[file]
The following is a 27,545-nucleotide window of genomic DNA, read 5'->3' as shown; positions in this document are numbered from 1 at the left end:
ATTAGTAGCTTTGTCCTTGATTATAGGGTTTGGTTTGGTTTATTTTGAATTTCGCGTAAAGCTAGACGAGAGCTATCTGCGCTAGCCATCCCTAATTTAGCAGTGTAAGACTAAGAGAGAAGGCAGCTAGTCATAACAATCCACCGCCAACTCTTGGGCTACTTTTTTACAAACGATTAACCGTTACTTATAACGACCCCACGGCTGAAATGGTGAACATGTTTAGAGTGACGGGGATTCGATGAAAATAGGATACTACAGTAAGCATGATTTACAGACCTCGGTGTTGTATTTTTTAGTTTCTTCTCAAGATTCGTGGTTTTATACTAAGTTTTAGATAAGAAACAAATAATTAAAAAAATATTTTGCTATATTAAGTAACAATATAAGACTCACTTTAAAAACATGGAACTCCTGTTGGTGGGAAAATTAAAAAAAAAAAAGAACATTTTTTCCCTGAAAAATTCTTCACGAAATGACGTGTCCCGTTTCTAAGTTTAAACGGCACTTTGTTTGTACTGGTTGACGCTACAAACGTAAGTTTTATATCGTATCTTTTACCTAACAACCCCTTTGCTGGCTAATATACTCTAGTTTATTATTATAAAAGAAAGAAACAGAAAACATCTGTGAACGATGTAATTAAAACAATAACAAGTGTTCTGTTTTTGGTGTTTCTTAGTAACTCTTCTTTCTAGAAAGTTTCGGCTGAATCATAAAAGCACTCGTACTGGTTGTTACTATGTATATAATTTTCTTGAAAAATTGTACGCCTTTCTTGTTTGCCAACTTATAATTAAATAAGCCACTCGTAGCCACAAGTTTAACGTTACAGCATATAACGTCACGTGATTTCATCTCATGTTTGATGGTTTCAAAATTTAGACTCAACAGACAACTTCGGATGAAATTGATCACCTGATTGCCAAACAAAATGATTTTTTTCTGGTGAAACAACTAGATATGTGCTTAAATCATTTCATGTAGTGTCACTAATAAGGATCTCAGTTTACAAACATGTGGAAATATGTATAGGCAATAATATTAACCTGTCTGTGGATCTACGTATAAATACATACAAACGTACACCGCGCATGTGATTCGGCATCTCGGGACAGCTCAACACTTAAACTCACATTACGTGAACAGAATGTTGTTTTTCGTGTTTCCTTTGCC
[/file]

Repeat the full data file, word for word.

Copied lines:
The following is a 27,545-nucleotide window of genomic DNA, read 5'->3' as shown; positions in this document are numbered from 1 at the left end:
ATTAGTAGCTTTGTCCTTGATTATAGGGTTTGGTTTGGTTTATTTTGAATTTCGCGTAAAGCTAGACGAGAGCTATCTGCGCTAGCCATCCCTAATTTAGCAGTGTAAGACTAAGAGAGAAGGCAGCTAGTCATAACAATCCACCGCCAACTCTTGGGCTACTTTTTTACAAACGATTAACCGTTACTTATAACGACCCCACGGCTGAAATGGTGAACATGTTTAGAGTGACGGGGATTCGATGAAAATAGGATACTACAGTAAGCATGATTTACAGACCTCGGTGTTGTATTTTTTAGTTTCTTCTCAAGATTCGTGGTTTTATACTAAGTTTTAGATAAGAAACAAATAATTAAAAAAATATTTTGCTATATTAAGTAACAATATAAGACTCACTTTAAAAACATGGAACTCCTGTTGGTGGGAAAATTAAAAAAAAAAAAGAACATTTTTTCCCTGAAAAATTCTTCACGAAATGACGTGTCCCGTTTCTAAGTTTAAACGGCACTTTGTTTGTACTGGTTGACGCTACAAACGTAAGTTTTATATCGTATCTTTTACCTAACAACCCCTTTGCTGGCTAATATACTCTAGTTTATTATTATAAAAGAAAGAAACAGAAAACATCTGTGAACGATGTAATTAAAACAATAACAAGTGTTCTGTTTTTGGTGTTTCTTAGTAACTCTTCTTTCTAGAAAGTTTCGGCTGAATCATAAAAGCACTCGTACTGGTTGTTACTATGTATATAATTTTCTTGAAAAATTGTACGCCTTTCTTGTTTGCCAACTTATAATTAAATAAGCCACTCGTAGCCACAAGTTTAACGTTACAGCATATAACGTCACGTGATTTCATCTCATGTTTGATGGTTTCAAAATTTAGACTCAACAGACAACTTCGGATGAAATTGATCACCTGATTGCCAAACAAAATGATTTTTTTCTGGTGAAACAACTAGATATGTGCTTAAATCATTTCATGTAGTGTCACTAATAAGGATCTCAGTTTACAAACATGTGGAAATATGTATAGGCAATAATATTAACCTGTCTGTGGATCTACGTATAAATACATACAAACGTACACCGCGCATGTGATTCGGCATCTCGGGACAGCTCAACACTTAAACTCACATTACGTGAACAGAATGTTGTTTTTCGTGTTTCCTTTGCC